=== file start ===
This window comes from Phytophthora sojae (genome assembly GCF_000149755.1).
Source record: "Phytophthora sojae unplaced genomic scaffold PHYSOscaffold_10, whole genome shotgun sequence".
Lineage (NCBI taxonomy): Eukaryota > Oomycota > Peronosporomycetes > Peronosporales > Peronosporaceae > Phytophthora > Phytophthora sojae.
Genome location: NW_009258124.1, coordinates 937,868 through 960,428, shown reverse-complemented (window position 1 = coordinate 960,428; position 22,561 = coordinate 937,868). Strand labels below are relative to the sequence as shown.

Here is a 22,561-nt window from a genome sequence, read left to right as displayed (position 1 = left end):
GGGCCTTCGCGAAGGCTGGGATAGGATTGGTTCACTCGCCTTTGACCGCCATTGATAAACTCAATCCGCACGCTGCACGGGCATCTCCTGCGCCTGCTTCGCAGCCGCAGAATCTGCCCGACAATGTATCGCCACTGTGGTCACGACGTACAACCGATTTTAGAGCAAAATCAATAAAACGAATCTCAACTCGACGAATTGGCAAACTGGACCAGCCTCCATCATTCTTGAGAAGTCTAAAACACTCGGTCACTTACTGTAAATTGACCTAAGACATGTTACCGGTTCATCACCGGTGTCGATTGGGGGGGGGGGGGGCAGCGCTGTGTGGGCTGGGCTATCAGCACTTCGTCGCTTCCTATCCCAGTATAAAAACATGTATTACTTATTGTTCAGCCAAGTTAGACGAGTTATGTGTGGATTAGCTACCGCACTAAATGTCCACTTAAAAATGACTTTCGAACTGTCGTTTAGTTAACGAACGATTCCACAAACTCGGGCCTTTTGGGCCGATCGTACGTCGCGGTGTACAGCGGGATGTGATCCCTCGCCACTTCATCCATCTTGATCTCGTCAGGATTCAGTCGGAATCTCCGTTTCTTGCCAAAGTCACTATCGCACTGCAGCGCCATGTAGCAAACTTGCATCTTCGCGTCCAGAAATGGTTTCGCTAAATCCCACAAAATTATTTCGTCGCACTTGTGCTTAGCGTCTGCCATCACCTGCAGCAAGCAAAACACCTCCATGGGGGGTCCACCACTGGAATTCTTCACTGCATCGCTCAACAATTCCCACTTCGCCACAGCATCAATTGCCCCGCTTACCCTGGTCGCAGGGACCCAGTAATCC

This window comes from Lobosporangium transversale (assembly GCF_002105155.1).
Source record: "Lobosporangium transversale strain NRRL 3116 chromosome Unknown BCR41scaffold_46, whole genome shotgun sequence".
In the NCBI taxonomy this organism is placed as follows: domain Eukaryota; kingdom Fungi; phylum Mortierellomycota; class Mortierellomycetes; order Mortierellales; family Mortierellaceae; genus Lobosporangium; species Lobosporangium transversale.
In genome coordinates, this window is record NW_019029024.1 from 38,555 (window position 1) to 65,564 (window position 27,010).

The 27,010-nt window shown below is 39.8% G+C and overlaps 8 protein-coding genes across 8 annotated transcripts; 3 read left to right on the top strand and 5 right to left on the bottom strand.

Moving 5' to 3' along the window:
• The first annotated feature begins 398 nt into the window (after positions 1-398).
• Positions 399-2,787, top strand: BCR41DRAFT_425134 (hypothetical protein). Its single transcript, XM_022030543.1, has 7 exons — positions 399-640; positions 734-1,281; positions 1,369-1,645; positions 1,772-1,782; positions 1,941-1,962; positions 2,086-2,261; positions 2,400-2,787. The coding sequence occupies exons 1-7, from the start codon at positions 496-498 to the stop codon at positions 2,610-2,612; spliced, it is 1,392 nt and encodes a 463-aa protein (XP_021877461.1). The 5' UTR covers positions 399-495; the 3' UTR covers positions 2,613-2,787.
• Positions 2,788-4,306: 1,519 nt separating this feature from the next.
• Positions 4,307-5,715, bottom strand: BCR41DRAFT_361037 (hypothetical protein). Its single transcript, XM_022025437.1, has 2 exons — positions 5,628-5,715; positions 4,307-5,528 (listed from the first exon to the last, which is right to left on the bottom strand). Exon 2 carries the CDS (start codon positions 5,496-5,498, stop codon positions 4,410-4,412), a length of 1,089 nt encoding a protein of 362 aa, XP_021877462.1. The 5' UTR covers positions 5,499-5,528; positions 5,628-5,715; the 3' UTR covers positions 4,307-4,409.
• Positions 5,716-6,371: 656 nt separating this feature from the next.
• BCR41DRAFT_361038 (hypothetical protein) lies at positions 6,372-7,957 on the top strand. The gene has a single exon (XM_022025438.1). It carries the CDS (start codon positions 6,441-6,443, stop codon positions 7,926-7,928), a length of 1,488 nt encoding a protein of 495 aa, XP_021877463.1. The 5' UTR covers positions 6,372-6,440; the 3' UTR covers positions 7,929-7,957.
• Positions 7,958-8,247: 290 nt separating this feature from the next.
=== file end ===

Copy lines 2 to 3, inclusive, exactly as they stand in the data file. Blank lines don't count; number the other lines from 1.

Source record: "Phytophthora sojae unplaced genomic scaffold PHYSOscaffold_10, whole genome shotgun sequence".
Lineage (NCBI taxonomy): Eukaryota > Oomycota > Peronosporomycetes > Peronosporales > Peronosporaceae > Phytophthora > Phytophthora sojae.